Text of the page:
In China, Chinese herbal medicines CHMs have a long history of integration with routine Western medical (conventional) interventions. Advancements in such interventions have spurred concomitant application of CHMs in attempts to enhance outcomes. In the past decade, CHMs have been tested in clinical trials as an adjunct therapy for preventing ISR after PCI. CHMs appear to ameliorate ISR after PCI when used alone or combined with routine western medicine (RWM) [16, 17]. Pharmacologic studies have found that some (CHMs) can be administered to dilate coronary vessels, improve circulation, and remove blood stasis (Chinese medicine concept of blood circulation disturbance, resulting in slowing of blood flow, thrombosis, retained blood). Additionally, these CHMs possess antiinflammatory, immune response inhibition, anti-platelet aggregation, and antiperoxidative properties, as well as functions that inhibit proliferation and migration of vascular smooth muscle cells [1821]. Reviews on the efficacy of CHMs in preventing restenosis after PCI have been published in Chinese [2224]. But the evidence supporting or disproving the benefits of CHMs is not robust because of methodological deficiencies of those reviews. Our study presents a more vigorous attempt to examine the existing studies to draw more useful conclusions about the safety and efficacy of CHMs in preventing restenosis post-PCI.

2. Methods

2.1. Inclusion Criteria

Only randomized controlled trials (RCTs) were included regardless of being published or unpublished. We focused on trials with participants diagnosed with major angiographic criteria-documented [25] coronary artery disease who were eligible for PCI regardless of gender, age, and ethnic origin.

The treatment group in the trials was treated with any CHM, or CHM plus RWM with at least 1 month of therapy regardless of dosage. The control group was treated with the same RWM based on the Chinese Society of Cardiology guidelines for percutaneous transluminal coronary intervention [25], or the same RWM plus placebo. “Chinese herbal medicines” include extracts from mixtures of herbs, single herbs, Chinese prepared medicines, or a compound of herbs that is prescribed by a Chinese medicine practitioner [26].

Primary outcome measures were restenosis, cardiac death, and adverse events occurring in at least 3 months of followup. Secondary outcome measures included recurrent angina, acute myocardial infarction (AMI), revascularization, repeat PCI, coronary artery bypass graft (CABG), minimal luminal diameter (MLD), late loss of lumen (LLL), net gain in lumen diameter (NG), and lesion area net gain (LANG) after PCI, and quality of life during at least 1 month of followup.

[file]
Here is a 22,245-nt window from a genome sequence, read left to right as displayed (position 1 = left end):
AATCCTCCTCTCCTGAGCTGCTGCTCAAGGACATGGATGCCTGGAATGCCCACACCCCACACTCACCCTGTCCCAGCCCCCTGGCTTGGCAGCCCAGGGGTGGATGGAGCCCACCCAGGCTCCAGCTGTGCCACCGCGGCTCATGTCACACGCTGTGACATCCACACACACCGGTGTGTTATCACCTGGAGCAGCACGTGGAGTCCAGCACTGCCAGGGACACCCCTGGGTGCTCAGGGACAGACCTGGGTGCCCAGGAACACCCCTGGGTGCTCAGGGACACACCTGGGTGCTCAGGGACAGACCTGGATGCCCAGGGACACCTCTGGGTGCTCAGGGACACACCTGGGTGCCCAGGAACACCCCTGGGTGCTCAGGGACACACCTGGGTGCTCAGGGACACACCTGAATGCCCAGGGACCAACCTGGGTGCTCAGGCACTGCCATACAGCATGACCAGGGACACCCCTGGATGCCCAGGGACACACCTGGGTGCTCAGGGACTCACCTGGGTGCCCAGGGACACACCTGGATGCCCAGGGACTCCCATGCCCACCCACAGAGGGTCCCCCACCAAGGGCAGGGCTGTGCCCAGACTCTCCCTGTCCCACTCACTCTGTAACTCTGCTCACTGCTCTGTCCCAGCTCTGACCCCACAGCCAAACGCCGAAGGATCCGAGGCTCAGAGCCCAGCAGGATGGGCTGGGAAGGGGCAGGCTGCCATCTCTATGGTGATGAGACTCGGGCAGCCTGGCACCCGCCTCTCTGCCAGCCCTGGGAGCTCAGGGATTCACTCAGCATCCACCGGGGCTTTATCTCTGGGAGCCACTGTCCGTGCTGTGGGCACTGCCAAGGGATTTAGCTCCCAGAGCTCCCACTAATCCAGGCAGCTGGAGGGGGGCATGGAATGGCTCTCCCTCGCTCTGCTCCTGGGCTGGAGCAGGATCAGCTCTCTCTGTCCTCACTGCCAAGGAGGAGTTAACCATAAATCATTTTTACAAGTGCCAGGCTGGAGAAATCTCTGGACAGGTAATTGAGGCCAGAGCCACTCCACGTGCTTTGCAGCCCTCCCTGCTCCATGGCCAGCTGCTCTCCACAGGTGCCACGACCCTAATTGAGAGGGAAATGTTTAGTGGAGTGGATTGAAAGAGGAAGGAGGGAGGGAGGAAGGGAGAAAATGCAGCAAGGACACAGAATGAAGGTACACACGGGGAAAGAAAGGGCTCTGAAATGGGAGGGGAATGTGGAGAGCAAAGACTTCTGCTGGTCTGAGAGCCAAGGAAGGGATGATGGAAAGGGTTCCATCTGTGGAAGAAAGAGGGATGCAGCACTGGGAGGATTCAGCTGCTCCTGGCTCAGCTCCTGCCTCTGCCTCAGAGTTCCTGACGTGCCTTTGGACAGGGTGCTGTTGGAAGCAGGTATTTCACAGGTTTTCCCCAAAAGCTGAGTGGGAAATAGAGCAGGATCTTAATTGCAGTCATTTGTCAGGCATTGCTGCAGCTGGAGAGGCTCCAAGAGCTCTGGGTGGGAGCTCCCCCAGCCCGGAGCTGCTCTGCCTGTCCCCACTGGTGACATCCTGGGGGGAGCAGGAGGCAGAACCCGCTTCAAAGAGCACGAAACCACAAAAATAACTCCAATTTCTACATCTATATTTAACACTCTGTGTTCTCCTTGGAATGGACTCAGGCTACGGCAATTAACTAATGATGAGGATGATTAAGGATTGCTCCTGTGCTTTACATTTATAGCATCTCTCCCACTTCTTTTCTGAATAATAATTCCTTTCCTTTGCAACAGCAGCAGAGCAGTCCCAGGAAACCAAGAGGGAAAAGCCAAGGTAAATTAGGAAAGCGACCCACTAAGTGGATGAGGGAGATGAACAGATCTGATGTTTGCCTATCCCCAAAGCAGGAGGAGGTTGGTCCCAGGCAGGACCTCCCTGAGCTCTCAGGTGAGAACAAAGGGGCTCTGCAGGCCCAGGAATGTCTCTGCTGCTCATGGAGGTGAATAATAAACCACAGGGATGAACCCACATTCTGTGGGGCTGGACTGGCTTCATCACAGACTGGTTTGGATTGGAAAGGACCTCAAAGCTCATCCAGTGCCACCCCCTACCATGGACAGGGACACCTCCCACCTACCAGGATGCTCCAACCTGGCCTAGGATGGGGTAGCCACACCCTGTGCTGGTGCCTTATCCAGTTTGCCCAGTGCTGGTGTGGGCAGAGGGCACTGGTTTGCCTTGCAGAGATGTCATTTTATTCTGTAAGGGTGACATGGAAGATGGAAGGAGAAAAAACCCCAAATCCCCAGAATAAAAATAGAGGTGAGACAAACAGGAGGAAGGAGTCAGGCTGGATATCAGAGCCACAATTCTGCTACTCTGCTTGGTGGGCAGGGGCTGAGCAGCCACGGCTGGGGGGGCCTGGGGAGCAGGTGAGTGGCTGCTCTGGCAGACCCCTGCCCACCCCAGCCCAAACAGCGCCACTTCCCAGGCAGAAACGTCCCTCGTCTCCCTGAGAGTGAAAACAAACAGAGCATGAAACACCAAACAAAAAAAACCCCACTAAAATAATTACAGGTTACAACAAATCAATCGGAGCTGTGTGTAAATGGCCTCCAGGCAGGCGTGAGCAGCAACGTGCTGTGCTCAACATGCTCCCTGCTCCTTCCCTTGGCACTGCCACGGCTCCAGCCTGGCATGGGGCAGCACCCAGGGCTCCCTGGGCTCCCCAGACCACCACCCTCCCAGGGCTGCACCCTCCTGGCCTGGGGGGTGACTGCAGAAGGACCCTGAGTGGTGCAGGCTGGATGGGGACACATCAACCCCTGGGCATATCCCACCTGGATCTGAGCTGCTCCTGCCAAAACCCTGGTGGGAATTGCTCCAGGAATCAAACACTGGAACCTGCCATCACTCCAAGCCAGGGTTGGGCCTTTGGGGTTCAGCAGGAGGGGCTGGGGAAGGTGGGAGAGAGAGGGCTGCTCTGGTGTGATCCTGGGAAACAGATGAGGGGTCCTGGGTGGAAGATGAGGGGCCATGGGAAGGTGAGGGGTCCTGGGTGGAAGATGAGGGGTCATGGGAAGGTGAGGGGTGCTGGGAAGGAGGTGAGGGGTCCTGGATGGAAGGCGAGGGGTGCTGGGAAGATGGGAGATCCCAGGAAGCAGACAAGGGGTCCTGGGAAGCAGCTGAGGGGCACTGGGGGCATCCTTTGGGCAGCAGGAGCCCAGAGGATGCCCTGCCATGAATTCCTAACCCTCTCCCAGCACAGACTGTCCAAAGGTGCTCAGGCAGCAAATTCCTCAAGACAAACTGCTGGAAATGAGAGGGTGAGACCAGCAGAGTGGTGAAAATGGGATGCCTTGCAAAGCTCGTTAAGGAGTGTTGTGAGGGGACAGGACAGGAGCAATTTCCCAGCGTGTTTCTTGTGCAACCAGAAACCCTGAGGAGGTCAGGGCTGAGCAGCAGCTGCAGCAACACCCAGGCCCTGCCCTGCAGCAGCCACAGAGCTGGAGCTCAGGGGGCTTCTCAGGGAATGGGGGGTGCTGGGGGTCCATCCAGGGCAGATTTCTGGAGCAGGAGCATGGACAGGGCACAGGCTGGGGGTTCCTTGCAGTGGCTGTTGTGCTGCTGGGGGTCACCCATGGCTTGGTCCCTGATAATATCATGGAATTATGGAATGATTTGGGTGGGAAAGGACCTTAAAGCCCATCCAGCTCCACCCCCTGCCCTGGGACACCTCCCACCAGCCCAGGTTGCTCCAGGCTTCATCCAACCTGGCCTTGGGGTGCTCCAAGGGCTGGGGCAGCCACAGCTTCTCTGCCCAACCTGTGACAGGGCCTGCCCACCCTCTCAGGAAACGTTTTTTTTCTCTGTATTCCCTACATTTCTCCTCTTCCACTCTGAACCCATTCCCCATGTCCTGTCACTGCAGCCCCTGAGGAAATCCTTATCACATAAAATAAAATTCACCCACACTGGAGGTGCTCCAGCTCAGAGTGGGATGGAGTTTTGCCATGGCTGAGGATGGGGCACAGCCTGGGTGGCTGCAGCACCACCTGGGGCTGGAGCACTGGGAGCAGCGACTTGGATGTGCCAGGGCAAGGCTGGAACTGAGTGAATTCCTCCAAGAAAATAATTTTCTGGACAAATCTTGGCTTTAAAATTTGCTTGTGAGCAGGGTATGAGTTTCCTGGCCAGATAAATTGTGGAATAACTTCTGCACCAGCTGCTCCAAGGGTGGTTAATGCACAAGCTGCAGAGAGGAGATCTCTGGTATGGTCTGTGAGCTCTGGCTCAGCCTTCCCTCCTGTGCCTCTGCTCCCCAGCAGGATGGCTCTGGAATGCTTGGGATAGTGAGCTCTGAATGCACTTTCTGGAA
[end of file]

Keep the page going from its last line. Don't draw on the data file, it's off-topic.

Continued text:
2.2. Study Identification and Assessment in Included Studies

Two authors (G.-H. Zheng, H.-Y. Chen) independently identified studies through searches of the Cochrane Library (Issue 4, 2010), PubMed (January1966 to December 2010), Embase (January 1980 to December 2010), the China Biological Medicine Database (CBM, January 1980 to December 2010), Chinese Scientific Journal Database (VIP, January1989 to December 2010), China National Knowledge Information database (CNKI, January 1994 to December 2010) and Chinese Medical Citation Index (CMCI, January 1999 to December 2010) with free terms related to heart disease and CHM (e.g., “coronary heart disease” OR “coronary artery disease” OR “cardiovascular disease” OR “percutaneous coronary intervention” OR “stent” OR “stenosis” OR “restenosis” OR “CHD” OR “CVD” OR “CAD” OR “MI” “Chinese” OR “herbal” OR for English databases. The Chinese counterpart terms were used for Chinese databases. The reference list of each relevant article was searched for further studies. Unpublished literature was searched using Chinese Master’s Theses Full-text Database (CMFD), China Doctor Dissertation Full-text Database (CDFD) and China Proceedings of Conference Full-text Database (CPCD).

Risk of bias in included studies was assessed using The Cochrane Collaboration’s tool for assessing risk of bias. Six criteria were applied: adequate sequence generation, concealment of allocation, blinded of primary outcomes, adequately addressed incomplete outcome data, free from selective reporting, and free of other risk of bias [27]. In addition, we assessed the baseline characteristics between the comparison groups.